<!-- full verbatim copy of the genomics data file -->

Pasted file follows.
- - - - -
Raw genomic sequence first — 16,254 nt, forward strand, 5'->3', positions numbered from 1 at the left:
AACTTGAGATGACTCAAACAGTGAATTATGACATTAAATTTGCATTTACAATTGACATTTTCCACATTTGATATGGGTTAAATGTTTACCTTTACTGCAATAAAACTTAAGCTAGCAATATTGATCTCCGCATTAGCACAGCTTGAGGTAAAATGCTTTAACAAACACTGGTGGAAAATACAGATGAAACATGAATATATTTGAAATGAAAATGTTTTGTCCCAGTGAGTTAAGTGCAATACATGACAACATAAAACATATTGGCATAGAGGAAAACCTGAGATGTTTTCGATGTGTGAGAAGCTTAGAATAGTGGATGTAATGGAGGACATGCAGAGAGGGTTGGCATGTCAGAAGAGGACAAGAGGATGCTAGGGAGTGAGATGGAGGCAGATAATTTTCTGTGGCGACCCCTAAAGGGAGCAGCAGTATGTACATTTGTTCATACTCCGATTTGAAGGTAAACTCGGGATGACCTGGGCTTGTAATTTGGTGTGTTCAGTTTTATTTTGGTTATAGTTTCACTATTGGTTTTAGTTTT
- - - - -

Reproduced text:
Raw genomic sequence first — 16,254 nt, forward strand, 5'->3', positions numbered from 1 at the left:
AACTTGAGATGACTCAAACAGTGAATTATGACATTAAATTTGCATTTACAATTGACATTTTCCACATTTGATATGGGTTAAATGTTTACCTTTACTGCAATAAAACTTAAGCTAGCAATATTGATCTCCGCATTAGCACAGCTTGAGGTAAAATGCTTTAACAAACACTGGTGGAAAATACAGATGAAACATGAATATATTTGAAATGAAAATGTTTTGTCCCAGTGAGTTAAGTGCAATACATGACAACATAAAACATATTGGCATAGAGGAAAACCTGAGATGTTTTCGATGTGTGAGAAGCTTAGAATAGTGGATGTAATGGAGGACATGCAGAGAGGGTTGGCATGTCAGAAGAGGACAAGAGGATGCTAGGGAGTGAGATGGAGGCAGATAATTTTCTGTGGCGACCCCTAAAGGGAGCAGCAGTATGTACATTTGTTCATACTCCGATTTGAAGGTAAACTCGGGATGACCTGGGCTTGTAATTTGGTGTGTTCAGTTTTATTTTGGTTATAGTTTCACTATTGGTTTTAGTTTT